Ramblings of a Classroom Deprived Twenty-Something

Like so many of my peers, I have grad school on my mind. For those of you who know me well, I've always loved being a student. Not only that, I was good at it. I thrived when placed in the classroom setting with an engaging and thought provoking professor and peers as eager to soak in new knowledge as me. And while not as equally enjoyable, I even thrived in classrooms that required a venti caramel macchiato and binoculars to see the obsolete slides on the front projector.

Needless to say, the idea of going to grad school is an exciting one for me. And while I'm not silly enough to simply enroll in a program just for the heck of it (exception to this statement: if money were to start growing on trees I would actually do just that), my eagerness to get back in the classroom as well as other influences are placing a bit of pressure on me to decide what it is I want to do.

So, to both quell this desire I have to get back into a classroom and satisfy my curiosity about what it would be like at the grad school level, last weekend I attended a Masters in Public Administration (MPA) course at American University. I went with a friend from college who has been trying to sell me on the program... even before his enrollment was official. He has been telling me to sit in on one of his classes for months now, so I took him up on his offer and attended his Facilitation and Team Building class on Sunday. This was exciting to me for two reasons: I'm strongly considering getting an MPA and I am currently involved with some of the facilitation work that my company does for our clients (and I love it).

The course takes place over three weekends with a full day of class on both Saturday and Sunday. I quickly realized that this could only work with a very engaging professor and an interesting topic, which for this weekend was team building. You know: the norming, forming, storming, performing team building. We spent 6 hours on the topic. As in 5+1=6. When I expressed my amusement with this the response my friend gave me was, "Welcome to grad school."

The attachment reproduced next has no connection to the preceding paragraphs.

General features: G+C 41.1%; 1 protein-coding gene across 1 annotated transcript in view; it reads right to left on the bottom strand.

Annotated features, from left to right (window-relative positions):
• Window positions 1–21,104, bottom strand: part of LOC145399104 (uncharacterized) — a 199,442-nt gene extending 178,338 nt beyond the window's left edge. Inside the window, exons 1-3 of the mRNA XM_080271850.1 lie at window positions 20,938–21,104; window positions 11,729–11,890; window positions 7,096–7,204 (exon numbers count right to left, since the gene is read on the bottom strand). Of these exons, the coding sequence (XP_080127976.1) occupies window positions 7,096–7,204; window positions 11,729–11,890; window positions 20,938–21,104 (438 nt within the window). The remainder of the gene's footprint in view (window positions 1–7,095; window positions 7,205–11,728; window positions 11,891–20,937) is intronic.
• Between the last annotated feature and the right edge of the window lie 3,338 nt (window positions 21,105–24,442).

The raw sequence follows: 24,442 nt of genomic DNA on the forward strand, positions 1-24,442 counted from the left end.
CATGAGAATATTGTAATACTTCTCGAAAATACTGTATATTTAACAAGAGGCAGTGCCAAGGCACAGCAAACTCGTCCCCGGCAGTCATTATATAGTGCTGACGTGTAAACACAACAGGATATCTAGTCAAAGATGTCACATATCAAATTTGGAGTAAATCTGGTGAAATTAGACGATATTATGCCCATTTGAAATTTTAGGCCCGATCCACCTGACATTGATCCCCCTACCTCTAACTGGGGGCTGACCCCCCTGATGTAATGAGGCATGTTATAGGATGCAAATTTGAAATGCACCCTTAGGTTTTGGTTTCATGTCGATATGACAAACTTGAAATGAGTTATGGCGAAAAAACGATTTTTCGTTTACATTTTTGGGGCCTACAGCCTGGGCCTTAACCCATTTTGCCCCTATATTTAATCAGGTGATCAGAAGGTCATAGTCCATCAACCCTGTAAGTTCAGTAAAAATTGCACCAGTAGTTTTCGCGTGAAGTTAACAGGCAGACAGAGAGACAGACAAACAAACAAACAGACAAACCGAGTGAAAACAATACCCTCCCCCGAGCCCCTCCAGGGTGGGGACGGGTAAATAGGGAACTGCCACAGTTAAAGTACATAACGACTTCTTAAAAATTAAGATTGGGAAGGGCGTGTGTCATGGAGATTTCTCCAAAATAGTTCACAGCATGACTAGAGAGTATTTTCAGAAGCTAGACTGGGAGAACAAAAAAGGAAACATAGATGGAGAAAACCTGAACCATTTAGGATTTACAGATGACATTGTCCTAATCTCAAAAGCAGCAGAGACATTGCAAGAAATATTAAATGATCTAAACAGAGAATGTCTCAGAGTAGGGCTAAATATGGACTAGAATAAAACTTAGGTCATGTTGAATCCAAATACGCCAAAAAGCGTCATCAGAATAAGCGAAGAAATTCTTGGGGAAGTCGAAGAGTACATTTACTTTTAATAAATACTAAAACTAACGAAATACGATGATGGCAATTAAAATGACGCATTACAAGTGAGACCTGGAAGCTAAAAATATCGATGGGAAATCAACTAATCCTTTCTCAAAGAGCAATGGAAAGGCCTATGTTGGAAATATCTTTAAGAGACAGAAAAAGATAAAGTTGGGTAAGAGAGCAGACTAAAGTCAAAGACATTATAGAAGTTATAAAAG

I couldn't help but smile. It was only a few days ago that my manager and teammate were laughing at how much I love to think all “pie in the sky”. I do love thinking conceptually. I’m an ideas girl. And in a classroom is exactly where I want to be again, sitting amongst a diverse group of my peers learning new concepts while reflecting on and sharing our individual experiences.

And for those of you who are thinking it but wouldn’t let me get to it: I am very aware of "how young I am" and "how much time I have" to going back to school. I thank you for those thoughts of encouragement and appeals to my spirit of procrastination. And to those of you who are committed to reminding twenty-somethings how “fast life passes you by”: I'm very aware of my own goals in life and the plans I have for myself so I have no intention on waiting too long either.

The grad school process isn't one that I intend to rush, but I have every intention of making progress over the next several months. That includes taking the GRE, doing some research on various programs, and maybe even applying to some programs if they are a good fit. I just know that the process has to be mine, and mine alone. I am more than confident that it will unfold appropriately as I continue to figure what I want to do and be for the next few years.

In the meantime, I'd love for you to share any wisdom and insights you might have on the general process of looking into and applying to grad school programs!